Garry Noland wraps up his Studios Inc residency with some strong material
by Tracy Abeln
Garry Noland strikes you as a man with a positive outlook. His personality is unaffected, his wit rustic and colorful. What comes across when he speaks about his art is a straightforward “I made this” aesthetic.
Speaking to a small audience the Saturday after the November opening of Test Patterns and Floor Samples, his latest Studios Inc exhibition, Noland said no material was unworthy of being manipulated toward its true end. That idea informs what he calls his “automatic sculpting,” an art practice that he has evolved over 40 or so years of work.
“Sometimes I’m boss of material,” Noland said. “Sometimes it’s the boss of me.”
He told the gathering that morning that what we see in this show — his last at Studios Inc., now that his three-year residency is up — is a function of what happened physically in his studio, a space large enough to allow him rich processing time. But not too much time. There’s an immediacy to the painterly sculptures — three-dimensional collages, really — that he has assembled over the past year. Noland finds the things he uses, but he doesn’t like to let any linger long.
“I try to use materials in front of me as quickly as I can,” he said.
The materials he has used this time came to him in a literal way, much as parts of the floor inside 1708 Campbell made their way into the tape tapestries of one of his previous projects. People like to dump refuse across the street from his studio, by an embankment off U.S. Highway 71. And Noland helped himself.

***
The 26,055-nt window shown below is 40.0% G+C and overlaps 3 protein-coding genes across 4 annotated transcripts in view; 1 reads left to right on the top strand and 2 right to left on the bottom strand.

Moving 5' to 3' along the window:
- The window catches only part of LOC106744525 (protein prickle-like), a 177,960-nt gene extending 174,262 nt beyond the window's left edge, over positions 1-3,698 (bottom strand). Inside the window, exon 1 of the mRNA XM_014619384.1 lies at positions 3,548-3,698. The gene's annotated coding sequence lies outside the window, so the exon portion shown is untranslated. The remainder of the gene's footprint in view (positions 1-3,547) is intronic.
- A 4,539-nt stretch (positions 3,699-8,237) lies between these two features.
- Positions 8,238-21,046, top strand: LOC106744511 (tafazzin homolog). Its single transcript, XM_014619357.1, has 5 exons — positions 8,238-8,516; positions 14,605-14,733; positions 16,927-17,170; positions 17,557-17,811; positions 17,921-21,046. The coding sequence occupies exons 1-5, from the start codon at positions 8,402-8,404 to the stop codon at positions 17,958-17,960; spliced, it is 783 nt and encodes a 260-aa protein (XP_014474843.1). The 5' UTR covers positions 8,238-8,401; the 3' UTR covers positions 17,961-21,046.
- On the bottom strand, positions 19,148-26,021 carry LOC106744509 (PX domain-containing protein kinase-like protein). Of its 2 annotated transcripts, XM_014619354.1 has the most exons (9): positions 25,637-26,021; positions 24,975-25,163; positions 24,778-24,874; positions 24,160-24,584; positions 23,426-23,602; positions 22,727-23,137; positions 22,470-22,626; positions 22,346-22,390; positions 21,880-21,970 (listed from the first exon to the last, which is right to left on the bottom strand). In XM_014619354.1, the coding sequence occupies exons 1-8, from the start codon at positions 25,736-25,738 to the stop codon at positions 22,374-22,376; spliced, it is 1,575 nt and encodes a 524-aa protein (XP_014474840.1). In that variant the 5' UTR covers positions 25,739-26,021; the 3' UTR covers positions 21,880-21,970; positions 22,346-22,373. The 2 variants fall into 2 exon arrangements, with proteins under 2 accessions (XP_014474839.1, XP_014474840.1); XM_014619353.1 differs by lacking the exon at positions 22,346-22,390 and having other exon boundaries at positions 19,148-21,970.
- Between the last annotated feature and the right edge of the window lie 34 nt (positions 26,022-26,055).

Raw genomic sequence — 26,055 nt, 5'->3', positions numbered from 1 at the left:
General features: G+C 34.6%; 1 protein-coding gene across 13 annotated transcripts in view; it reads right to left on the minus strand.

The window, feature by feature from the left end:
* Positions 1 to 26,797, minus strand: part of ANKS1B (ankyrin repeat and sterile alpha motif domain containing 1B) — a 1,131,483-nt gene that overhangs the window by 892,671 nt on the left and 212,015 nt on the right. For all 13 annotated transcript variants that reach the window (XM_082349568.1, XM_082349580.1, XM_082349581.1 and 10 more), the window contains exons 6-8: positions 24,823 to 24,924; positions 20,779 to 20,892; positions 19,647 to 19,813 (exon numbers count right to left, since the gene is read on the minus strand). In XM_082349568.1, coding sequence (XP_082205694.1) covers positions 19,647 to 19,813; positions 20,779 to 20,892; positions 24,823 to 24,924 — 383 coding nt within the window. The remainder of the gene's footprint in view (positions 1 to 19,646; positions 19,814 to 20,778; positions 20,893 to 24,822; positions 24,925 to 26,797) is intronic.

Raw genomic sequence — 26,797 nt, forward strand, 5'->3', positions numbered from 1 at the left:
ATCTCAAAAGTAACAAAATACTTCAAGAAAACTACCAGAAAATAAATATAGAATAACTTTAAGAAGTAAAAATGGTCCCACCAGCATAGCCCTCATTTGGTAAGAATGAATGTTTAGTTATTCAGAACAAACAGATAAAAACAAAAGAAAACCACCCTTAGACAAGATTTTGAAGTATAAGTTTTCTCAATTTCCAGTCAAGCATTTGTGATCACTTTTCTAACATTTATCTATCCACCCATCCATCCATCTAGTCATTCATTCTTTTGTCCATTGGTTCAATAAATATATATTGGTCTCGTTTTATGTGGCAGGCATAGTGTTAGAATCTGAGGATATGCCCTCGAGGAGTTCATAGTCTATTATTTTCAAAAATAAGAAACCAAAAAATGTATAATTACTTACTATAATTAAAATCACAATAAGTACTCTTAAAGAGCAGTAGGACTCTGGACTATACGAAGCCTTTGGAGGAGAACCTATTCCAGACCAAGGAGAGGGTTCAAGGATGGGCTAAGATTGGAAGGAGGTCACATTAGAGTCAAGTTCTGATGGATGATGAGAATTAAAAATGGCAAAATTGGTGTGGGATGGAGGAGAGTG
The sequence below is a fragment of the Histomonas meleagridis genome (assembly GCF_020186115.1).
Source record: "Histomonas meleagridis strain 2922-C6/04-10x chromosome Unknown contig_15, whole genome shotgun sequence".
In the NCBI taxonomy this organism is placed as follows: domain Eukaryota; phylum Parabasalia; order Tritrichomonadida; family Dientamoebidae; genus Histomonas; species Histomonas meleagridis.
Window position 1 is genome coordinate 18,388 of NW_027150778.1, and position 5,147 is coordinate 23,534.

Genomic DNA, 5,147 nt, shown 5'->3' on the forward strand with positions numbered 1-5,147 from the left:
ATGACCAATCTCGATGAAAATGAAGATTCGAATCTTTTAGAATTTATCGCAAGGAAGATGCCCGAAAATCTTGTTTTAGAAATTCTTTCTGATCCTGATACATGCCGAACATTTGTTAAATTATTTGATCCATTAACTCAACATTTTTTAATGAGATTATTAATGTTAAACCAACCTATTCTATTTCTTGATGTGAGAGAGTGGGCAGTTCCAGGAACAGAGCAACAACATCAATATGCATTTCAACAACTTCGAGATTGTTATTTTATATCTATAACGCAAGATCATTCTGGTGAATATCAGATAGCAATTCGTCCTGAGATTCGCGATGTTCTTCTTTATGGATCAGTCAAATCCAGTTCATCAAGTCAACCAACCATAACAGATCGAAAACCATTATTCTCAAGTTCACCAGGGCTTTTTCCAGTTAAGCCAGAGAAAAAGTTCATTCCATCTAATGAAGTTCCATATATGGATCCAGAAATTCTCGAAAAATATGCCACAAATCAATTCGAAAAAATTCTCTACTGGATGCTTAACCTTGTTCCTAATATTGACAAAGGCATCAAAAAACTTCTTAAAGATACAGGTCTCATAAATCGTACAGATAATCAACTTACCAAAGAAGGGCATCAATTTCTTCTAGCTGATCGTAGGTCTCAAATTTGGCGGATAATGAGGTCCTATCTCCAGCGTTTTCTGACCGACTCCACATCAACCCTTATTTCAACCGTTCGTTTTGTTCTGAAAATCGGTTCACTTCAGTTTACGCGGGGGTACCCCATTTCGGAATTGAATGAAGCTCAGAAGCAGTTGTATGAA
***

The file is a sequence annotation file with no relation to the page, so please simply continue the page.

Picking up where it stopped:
The latest creations are made of weathered blocks of flotation foam, long pipes and thousands of dime-store marbles. These put-togethers of industrial materials, including rolls of Bubble Wrap like you’d find in a shipping warehouse, are scattered about the gallery. They fit in with the space’s cinder-block walls and big metal doors, and they seem a little forlorn as you look down on their perch on the mottled concrete floor. They lie there, frozen with inactivity.
Their industrial origins notwithstanding, the works in Test Patterns and Floor Samples aren’t meant to be functional. Still, they suggest a stripped-down efficiency in their forms, assisted by the basic titles that Noland has assigned each piece. “Cord,” for instance: The chunky, marble-encrusted cylinders make you imagine an unordered stack of firewood logs.
Each of the three pieces that share the name “Swab” is in fact swablike, a Q-tip for a giant. Orange-plastic conduit tubes are capped with a cluster of marbles. At the other end of the pipes are big wooden spools, each loaded with a roll of Bubble Wrap instead of with cable. The way the pipes are curved, the way Noland has propped them up by stands to keep the marble tips from leaning down onto the floor, makes them seem a little pitiful.
Elsewhere, a slab of faded orange foam, crusted with gray patches of unknown “natural aging,” sports a 5-foot-long mouse tail — another pipe form completely covered in marbles. There it is, just lying there. It’s difficult to look away.